Regardless of what my title implies, this is not to be a diatribe about chauvinistic husbands keeping their wives barefoot and pregnant (which describes this particular woman perfectly and I am quite pleased about it!). Instead, its about getting my husband in the kitchen. Sure, I can count on one hand the number of times Aaron has cooked, and when he has, it has always been in the role of “sous chef”. (We picked up that term from watching a lot of Top Chef.) However rare these instances, they have been precious.
I think my love of cooking was nurtured by the countless hours spent beside my mom in her kitchen growing up. Many miniature pies were clumsily yet lovingly crafted from scraps of pie dough and raspberry jam. I also loved pouring over cookbooks and Taste of Home magazines, dreaming about all the scrumptious things I could make. Twenty-odd years later, this enjoyment holds true. As a wife, I have learned that the key to shared cooking ventures is to let my husband get excited about an idea or a dish on his own. Like the time he thought he’d “invented” plantain lasagna, only to find out that it was already an extremely popular Puerto Rican meal. We didn’t let the lack of novelty get us down, and thoroughly enjoyed both making and eating this cheesy plantain concoction with hint of nutmeg and citrus flavors. Aaron acted as resident food photographer, showing off our hard work via social media before we dug in to our well-earned meal. And so, the “recipe” for getting my husband to cook was revealed.
Months passed and I was full term in my pregnancy when the next cooking inspiration came to him. After spending time researching ways to induce labor, Aaron discovered a recipe for eggplant parmesan. An Italian restaurant became notorious for its eggplant parmesan, boasting that over 300 women had gone into labor within 48 hours of dining of this particular dish. Our experiment began with me printing the recipe and Aaron purchasing the needed ingredients on his way home from work. Tonight was the night. Another fun evening of dicing and mixing together, documenting the process for our family and friends, and three meals later, I was in labor. Now this was hardly a controlled experiment. We can’t be sure it was the eggplant parm or perhaps the five miles I stubbornly walked the night before. Either way, this recipe is delicious and comes highly recommended by, expecting or not.
Our most recent kitchen experiment is credited to the upcoming Superbowl. As of late, Aaron is obsessed with pairing football and wings, so as his loving wife whose duty it is to make his wildest dreams come true, we spent our Friday evening testing spicy buffalo and thai flavored wings. Our wings were succulent and flavorful, however, we scribbled in our chef’s notes to try an egg white bath next time to hopefully master a crispier skin. These handful of kitchen adventures together were full quality time and laughter, not to mention the added bonus of sharing a household chore. We’ve discussed making this a common activity at our house. As long as I keep the “formula”, I think it could stick. Maybe some of our future projects will include drinking Red Stripe while making Jamaican beef patties in honor of our honeymoon, or tackling Aaron’s favorite dish, Thai Coconut Green Curry, or experimenting with entrees that feature different kinds of fruit. Whatever gets Aaron motivated to cook with me, I’m looking forward to the next experiment. I think one of the worthwhile challenges of marriage is finding out how to take the pedestrian things in life and make them exciting opportunities to make memories together.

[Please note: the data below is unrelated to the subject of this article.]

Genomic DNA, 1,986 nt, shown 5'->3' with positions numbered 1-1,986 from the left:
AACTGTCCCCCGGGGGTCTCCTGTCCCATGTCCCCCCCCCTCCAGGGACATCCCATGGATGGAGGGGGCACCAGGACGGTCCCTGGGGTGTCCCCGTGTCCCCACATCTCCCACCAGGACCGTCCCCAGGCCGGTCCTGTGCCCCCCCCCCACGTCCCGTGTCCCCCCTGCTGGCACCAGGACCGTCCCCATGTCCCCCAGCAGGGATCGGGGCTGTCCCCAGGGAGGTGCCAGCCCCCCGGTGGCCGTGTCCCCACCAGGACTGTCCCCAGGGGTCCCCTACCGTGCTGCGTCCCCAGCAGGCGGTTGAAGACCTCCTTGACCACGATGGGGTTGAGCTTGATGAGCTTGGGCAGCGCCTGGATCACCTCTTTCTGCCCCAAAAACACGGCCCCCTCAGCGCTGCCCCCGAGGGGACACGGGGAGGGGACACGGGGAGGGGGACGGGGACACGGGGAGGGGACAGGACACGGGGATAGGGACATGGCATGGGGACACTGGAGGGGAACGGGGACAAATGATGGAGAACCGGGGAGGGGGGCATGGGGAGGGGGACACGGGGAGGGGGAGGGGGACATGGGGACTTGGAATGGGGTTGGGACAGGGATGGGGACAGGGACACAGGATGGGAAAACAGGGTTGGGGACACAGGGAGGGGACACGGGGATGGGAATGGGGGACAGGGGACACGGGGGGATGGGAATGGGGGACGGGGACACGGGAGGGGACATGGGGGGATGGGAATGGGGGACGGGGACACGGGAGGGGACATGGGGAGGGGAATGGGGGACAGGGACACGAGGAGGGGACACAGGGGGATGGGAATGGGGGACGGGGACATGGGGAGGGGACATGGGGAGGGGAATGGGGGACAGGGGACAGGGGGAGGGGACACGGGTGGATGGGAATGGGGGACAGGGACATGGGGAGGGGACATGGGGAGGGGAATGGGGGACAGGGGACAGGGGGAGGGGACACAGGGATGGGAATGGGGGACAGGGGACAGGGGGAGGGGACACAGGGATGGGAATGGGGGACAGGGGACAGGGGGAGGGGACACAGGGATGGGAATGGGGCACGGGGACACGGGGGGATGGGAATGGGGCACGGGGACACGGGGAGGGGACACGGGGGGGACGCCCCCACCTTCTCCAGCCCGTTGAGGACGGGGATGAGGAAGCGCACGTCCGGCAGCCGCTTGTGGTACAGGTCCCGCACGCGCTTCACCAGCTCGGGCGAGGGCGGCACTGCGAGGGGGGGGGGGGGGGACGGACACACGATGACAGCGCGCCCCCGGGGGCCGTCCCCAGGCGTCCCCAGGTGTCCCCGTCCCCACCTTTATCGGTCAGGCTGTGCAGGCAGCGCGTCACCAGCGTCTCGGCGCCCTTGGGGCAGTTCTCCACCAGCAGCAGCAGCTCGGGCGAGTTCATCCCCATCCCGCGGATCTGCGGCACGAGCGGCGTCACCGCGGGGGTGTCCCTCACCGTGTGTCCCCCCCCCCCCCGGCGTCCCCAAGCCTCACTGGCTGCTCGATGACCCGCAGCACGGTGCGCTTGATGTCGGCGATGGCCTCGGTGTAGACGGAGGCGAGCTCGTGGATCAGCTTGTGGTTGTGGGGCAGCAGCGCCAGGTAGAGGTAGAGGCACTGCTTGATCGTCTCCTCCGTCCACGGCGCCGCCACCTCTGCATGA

And just for fun, if you’re interested in any of the recipes I mentioned in this blog, you can find the links below. All of these dishes come highly recommended from the Rayburn Family! Happy Cooking!
Plantain Lasagna:Â http://recipes.sparkpeople.com/recipe-detail.asp?recipe=174841
Scalini’s Famous Eggplant Parmesan:Â http://www.wchstv.com/gmarecipes/eggplantparmigian.shtml
Thai Flavored Wings:Â http://thaifood.about.com/od/thaisnacks/r/BBQchickenwings.htm